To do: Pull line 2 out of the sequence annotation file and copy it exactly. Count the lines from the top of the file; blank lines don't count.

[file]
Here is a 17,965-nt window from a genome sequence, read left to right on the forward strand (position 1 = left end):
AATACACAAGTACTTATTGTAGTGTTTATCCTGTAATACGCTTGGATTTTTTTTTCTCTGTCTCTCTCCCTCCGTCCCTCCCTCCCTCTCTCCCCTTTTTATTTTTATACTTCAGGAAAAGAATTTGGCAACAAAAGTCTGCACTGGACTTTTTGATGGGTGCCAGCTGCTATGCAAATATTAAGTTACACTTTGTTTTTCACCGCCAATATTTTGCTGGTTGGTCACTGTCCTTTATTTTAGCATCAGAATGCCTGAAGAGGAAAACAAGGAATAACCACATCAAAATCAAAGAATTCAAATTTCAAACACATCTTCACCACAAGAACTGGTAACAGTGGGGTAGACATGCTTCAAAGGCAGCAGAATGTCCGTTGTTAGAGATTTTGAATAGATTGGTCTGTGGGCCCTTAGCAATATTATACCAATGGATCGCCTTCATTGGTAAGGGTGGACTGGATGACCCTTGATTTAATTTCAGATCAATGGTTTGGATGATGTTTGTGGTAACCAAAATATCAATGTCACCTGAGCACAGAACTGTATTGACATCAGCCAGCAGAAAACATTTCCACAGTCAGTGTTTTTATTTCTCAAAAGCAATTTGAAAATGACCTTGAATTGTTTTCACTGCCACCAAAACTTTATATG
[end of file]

AATACACAAGTACTTATTGTAGTGTTTATCCTGTAATACGCTTGGATTTTTTTTTCTCTGTCTCTCTCCCTCCGTCCCTCCCTCCCTCTCTCCCCTTTTTATTTTTATACTTCAGGAAAAGAATTTGGCAACAAAAGTCTGCACTGGACTTTTTGATGGGTGCCAGCTGCTATGCAAATATTAAGTTACACTTTGTTTTTCACCGCCAATATTTTGCTGGTTGGTCACTGTCCTTTATTTTAGCATCAGAATGCCTGAAGAGGAAAACAAGGAATAACCACATCAAAATCAAAGAATTCAAATTTCAAACACATCTTCACCACAAGAACTGGTAACAGTGGGGTAGACATGCTTCAAAGGCAGCAGAATGTCCGTTGTTAGAGATTTTGAATAGATTGGTCTGTGGGCCCTTAGCAATATTATACCAATGGATCGCCTTCATTGGTAAGGGTGGACTGGATGACCCTTGATTTAATTTCAGATCAATGGTTTGGATGATGTTTGTGGTAACCAAAATATCAATGTCACCTGAGCACAGAACTGTATTGACATCAGCCAGCAGAAAACATTTCCACAGTCAGTGTTTTTATTTCTCAAAAGCAATTTGAAAATGACCTTGAATTGTTTTCACTGCCACCAAAACTTTATATG